De Amicis and colleagues[37] reported that adherence to the Mediterranean diet was associated with a lower risk for cognitive impairment, as was consumption of wine and nuts. No association was found with other food groups.

The Mediterranean diet has been associated with improved overall life expectancy in the general population.[38] In a longitudinal analysis of 5200 individuals aged ≥ 65 years, Bonaccio and colleagues[39] showed that close adherence to the Mediterranean diet was associated with prolonged survival, supporting its adoption or preservation among older persons.

Sleep duration and sleep quality are important predictors of risk for CVD. Castro-Diehl and colleagues[40] reported that a Mediterranean-style diet was associated with adequate sleep duration and less insomnia symptoms. They suggest that further research should quantify the impact on CVD.

Morales-Ivorra and colleagues[41] systematically analyzed the epidemiologic evidence in humans that indicated the positive association between a higher adherence to a Mediterranean diet and the prevalence and the quality of life of participants suffering osteoarthritis. However, they also suggest prospective and longer interventions to evaluate the long-term effect of the Mediterranean diet on symptoms and prevention of osteoarthritis.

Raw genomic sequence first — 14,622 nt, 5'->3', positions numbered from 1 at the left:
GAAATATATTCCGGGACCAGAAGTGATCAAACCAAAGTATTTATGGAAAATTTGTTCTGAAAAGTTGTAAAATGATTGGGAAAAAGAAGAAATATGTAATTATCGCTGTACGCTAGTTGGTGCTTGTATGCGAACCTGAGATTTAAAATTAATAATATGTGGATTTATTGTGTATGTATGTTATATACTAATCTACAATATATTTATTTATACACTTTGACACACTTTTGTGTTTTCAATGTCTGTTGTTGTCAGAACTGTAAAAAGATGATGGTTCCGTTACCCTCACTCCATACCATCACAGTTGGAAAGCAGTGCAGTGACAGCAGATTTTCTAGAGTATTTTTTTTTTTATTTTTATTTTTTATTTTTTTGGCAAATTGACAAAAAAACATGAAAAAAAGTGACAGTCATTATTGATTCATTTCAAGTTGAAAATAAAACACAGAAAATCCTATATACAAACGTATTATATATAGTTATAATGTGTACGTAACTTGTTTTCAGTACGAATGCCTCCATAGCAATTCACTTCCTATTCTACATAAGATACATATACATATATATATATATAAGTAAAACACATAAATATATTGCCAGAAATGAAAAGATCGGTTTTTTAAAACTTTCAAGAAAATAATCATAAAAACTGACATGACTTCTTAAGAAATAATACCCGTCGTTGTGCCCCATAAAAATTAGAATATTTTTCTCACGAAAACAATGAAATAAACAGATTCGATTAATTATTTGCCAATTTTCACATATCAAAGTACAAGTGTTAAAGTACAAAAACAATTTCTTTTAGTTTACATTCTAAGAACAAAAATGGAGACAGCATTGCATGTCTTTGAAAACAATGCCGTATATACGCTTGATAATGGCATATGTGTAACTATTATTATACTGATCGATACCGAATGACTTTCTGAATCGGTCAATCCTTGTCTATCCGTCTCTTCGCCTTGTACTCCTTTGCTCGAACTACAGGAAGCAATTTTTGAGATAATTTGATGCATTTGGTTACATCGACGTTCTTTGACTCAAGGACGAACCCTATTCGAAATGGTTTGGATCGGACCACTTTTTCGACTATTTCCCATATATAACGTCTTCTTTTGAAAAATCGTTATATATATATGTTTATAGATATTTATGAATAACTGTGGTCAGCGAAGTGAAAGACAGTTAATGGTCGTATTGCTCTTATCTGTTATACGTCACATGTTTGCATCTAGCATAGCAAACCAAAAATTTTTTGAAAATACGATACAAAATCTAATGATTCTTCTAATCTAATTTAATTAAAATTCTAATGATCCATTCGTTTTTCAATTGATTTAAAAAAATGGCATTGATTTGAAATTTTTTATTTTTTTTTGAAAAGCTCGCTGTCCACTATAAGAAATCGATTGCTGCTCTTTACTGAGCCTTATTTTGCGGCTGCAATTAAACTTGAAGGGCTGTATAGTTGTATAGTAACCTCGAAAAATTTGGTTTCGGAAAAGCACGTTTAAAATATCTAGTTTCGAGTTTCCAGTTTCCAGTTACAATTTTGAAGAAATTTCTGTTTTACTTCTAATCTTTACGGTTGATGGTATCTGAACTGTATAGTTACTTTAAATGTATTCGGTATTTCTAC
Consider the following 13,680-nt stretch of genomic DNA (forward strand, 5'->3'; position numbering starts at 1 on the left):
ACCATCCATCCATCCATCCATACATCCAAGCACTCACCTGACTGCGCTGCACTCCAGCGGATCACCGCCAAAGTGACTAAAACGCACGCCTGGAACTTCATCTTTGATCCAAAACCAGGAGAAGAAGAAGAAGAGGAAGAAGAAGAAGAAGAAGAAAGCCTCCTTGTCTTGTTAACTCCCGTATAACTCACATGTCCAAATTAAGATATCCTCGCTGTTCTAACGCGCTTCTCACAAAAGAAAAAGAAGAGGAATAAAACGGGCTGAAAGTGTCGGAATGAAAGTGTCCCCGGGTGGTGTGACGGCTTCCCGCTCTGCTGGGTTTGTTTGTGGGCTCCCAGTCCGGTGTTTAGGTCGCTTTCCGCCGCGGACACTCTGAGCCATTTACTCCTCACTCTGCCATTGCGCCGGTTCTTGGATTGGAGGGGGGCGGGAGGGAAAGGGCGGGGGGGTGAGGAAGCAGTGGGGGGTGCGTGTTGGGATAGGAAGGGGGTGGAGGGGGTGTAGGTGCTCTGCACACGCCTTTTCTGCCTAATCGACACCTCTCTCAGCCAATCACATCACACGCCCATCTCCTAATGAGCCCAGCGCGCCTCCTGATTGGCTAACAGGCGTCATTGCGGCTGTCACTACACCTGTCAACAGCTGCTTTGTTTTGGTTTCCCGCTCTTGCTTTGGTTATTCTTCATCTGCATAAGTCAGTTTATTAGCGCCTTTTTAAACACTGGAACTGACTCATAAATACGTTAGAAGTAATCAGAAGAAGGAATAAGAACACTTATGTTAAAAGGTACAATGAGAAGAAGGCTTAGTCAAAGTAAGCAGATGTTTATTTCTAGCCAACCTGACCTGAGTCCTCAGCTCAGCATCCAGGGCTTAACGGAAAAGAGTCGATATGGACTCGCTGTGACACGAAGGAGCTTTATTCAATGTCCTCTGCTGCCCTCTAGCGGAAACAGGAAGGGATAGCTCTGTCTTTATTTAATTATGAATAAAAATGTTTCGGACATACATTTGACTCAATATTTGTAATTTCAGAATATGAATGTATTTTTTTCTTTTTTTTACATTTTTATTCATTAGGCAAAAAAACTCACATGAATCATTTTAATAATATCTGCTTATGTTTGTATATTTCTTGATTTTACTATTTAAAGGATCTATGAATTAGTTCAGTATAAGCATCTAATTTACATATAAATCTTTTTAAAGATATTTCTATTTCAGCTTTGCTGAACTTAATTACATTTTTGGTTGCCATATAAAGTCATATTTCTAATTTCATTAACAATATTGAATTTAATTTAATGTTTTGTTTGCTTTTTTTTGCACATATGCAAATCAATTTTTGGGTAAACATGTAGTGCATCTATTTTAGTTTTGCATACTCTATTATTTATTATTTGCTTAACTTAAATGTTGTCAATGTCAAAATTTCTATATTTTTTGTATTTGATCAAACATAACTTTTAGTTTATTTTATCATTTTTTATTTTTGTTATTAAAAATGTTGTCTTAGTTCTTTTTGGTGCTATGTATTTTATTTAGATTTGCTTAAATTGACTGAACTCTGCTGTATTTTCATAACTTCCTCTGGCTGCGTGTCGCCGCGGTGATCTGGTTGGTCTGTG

Toledo and colleagues[42] evaluated the effect of the Mediterranean diet on breast cancer incidence in women participating in the PREDIMED study. They determined a beneficial effect of a Mediterranean diet supplemented with EVOO in the primary prevention of breast cancer. It should be noted that these results were extracted from a secondary analysis of the trial and are based on few incident cases; therefore, they need to be confirmed in larger, longer-term studies.